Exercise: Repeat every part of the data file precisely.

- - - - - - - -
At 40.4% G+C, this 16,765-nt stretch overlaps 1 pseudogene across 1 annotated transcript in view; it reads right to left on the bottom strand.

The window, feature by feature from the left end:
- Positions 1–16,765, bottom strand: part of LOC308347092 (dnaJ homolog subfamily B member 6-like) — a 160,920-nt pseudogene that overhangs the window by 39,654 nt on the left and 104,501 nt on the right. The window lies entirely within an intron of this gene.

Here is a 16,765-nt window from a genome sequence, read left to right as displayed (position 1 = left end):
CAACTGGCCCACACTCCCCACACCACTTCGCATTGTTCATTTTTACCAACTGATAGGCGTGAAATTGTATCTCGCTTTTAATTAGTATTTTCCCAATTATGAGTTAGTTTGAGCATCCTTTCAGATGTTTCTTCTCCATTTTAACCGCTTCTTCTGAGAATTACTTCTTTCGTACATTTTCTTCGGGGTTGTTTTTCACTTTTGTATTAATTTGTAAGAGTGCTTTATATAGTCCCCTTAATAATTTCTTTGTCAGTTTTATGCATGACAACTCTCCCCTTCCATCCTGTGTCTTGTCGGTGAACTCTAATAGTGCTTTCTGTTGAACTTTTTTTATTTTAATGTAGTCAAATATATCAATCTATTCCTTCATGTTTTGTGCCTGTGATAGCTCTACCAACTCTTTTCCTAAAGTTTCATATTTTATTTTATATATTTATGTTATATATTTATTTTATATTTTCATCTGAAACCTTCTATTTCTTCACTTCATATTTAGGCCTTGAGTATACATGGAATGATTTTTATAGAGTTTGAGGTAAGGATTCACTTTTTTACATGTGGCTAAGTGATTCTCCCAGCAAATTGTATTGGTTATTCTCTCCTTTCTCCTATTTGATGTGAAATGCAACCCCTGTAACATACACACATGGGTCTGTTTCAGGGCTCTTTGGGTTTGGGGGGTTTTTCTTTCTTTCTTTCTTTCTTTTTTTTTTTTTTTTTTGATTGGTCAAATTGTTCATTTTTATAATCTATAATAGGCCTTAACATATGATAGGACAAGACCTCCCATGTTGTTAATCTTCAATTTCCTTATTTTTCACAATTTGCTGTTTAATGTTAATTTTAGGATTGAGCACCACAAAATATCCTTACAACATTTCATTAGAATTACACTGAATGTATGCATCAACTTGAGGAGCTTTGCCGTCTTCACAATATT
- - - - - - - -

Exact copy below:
At 40.4% G+C, this 16,765-nt stretch overlaps 1 pseudogene across 1 annotated transcript in view; it reads right to left on the bottom strand.

The window, feature by feature from the left end:
- Positions 1–16,765, bottom strand: part of LOC308347092 (dnaJ homolog subfamily B member 6-like) — a 160,920-nt pseudogene that overhangs the window by 39,654 nt on the left and 104,501 nt on the right. The window lies entirely within an intron of this gene.

Here is a 16,765-nt window from a genome sequence, read left to right as displayed (position 1 = left end):
CAACTGGCCCACACTCCCCACACCACTTCGCATTGTTCATTTTTACCAACTGATAGGCGTGAAATTGTATCTCGCTTTTAATTAGTATTTTCCCAATTATGAGTTAGTTTGAGCATCCTTTCAGATGTTTCTTCTCCATTTTAACCGCTTCTTCTGAGAATTACTTCTTTCGTACATTTTCTTCGGGGTTGTTTTTCACTTTTGTATTAATTTGTAAGAGTGCTTTATATAGTCCCCTTAATAATTTCTTTGTCAGTTTTATGCATGACAACTCTCCCCTTCCATCCTGTGTCTTGTCGGTGAACTCTAATAGTGCTTTCTGTTGAACTTTTTTTATTTTAATGTAGTCAAATATATCAATCTATTCCTTCATGTTTTGTGCCTGTGATAGCTCTACCAACTCTTTTCCTAAAGTTTCATATTTTATTTTATATATTTATGTTATATATTTATTTTATATTTTCATCTGAAACCTTCTATTTCTTCACTTCATATTTAGGCCTTGAGTATACATGGAATGATTTTTATAGAGTTTGAGGTAAGGATTCACTTTTTTACATGTGGCTAAGTGATTCTCCCAGCAAATTGTATTGGTTATTCTCTCCTTTCTCCTATTTGATGTGAAATGCAACCCCTGTAACATACACACATGGGTCTGTTTCAGGGCTCTTTGGGTTTGGGGGGTTTTTCTTTCTTTCTTTCTTTCTTTTTTTTTTTTTTTTTTGATTGGTCAAATTGTTCATTTTTATAATCTATAATAGGCCTTAACATATGATAGGACAAGACCTCCCATGTTGTTAATCTTCAATTTCCTTATTTTTCACAATTTGCTGTTTAATGTTAATTTTAGGATTGAGCACCACAAAATATCCTTACAACATTTCATTAGAATTACACTGAATGTATGCATCAACTTGAGGAGCTTTGCCGTCTTCACAATATT